Prenuptial agreements are becoming increasingly popular for wealthy individuals, but even couples who don't feel the need for these binding financial agreements are wise to plan for the possibility of separation or divorce.

"Plan for [marital] success, but plan to be financially independent from your partner," says AMP financial planner Andrew Heaven, who thinks it is time to alter our financial approach to marriage and partnership.

Many young couples put their financial focus on saving a deposit for a home before one partner, usually the woman, takes time out of the workforce to look after children while the other partner continues in full-time work. This leaves women seriously disadvantaged in terms of super and wealth accumulation.

Heaven says a practical way to deal with this financial inequality is to aim to accumulate assets in both names, so the retirement buckets are similar for both partners. While this is a sound financial strategy for couples who stay together, it also makes life simpler for couples who divorce.

From July 1, couples will be able to split their super contributions with a lower-income or non-working spouse. Now that super is included in property settlements, there is no incentive for wealthy partners to attempt to quarantine money in super.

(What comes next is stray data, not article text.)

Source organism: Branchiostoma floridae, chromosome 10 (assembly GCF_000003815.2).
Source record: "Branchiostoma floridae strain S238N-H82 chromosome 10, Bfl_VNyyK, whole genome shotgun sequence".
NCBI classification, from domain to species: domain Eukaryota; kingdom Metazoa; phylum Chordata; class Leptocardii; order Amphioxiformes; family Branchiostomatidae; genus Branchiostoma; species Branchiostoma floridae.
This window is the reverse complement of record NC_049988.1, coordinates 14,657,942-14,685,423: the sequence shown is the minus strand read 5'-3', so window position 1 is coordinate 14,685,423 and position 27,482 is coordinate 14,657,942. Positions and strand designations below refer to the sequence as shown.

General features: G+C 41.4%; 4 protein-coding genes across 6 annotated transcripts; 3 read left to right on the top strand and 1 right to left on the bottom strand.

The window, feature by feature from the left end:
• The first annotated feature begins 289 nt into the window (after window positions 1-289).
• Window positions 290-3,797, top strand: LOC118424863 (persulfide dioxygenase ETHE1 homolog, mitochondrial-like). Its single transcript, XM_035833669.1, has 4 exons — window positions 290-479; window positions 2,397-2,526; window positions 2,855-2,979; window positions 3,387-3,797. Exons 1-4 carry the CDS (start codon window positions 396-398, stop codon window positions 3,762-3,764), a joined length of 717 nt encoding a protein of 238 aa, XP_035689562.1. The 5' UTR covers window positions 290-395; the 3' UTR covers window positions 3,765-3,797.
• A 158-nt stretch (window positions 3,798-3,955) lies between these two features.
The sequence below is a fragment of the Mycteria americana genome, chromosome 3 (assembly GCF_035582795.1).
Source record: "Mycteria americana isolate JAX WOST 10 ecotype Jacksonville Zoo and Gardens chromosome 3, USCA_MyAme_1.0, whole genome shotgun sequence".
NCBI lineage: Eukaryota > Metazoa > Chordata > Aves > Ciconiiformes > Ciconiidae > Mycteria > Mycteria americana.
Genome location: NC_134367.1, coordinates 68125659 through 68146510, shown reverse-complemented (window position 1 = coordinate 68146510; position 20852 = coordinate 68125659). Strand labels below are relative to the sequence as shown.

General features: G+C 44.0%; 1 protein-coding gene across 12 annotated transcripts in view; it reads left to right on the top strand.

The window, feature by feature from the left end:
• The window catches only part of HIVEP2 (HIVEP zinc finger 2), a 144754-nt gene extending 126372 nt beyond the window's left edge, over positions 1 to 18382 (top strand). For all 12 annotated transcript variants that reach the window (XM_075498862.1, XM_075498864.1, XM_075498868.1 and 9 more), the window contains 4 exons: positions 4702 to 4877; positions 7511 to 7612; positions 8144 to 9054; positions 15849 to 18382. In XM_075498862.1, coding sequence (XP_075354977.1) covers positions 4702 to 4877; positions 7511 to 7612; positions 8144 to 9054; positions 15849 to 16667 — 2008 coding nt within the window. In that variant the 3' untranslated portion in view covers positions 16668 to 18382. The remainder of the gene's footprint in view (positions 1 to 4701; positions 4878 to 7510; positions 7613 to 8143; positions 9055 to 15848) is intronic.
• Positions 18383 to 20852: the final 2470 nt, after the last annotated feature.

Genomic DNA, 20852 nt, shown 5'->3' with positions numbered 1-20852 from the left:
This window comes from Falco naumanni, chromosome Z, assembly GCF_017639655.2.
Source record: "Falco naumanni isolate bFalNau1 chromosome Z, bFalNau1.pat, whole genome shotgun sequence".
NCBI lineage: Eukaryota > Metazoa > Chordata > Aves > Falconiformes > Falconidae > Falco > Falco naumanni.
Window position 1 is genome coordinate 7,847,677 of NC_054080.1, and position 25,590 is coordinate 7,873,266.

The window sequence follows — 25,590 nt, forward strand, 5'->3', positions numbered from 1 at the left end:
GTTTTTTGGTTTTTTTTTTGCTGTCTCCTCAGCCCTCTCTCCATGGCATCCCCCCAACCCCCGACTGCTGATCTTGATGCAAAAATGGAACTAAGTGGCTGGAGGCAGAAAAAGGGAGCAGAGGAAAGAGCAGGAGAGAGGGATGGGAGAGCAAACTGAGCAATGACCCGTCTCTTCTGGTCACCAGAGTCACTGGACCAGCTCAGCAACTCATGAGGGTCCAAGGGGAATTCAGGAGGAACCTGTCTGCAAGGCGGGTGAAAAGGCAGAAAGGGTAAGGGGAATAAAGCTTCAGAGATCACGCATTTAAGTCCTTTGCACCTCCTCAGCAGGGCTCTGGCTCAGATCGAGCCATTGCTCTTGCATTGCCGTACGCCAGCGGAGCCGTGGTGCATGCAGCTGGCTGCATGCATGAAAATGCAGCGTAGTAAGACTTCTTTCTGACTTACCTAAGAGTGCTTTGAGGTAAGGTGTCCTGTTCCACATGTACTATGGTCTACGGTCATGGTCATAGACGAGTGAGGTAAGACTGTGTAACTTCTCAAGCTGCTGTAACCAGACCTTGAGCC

If you do separate, Heaven suggests both partners do an immediate financial stocktake and put an action plan in place as soon as possible. Work out the value of your joint assets and do a budget to assess how much money you will need to live on and how much you are spending. "If someone in this vulnerable time is spending money they don't have, then life could be very difficult for them in future unless they change their habits," Heaven says.

You need to consider everyday expenses such as utility bills, food and clothing, but also one-off expenses such as moving costs, new household purchases and professional fees such as legal, counselling or accounting fees.

Other questions people should ask are what government benefits they are entitled to, if they need their own life insurance and whether they need to change their will. You may also need to seek advice about managing debt more effectively, using your divorce settlement wisely and planning for retirement.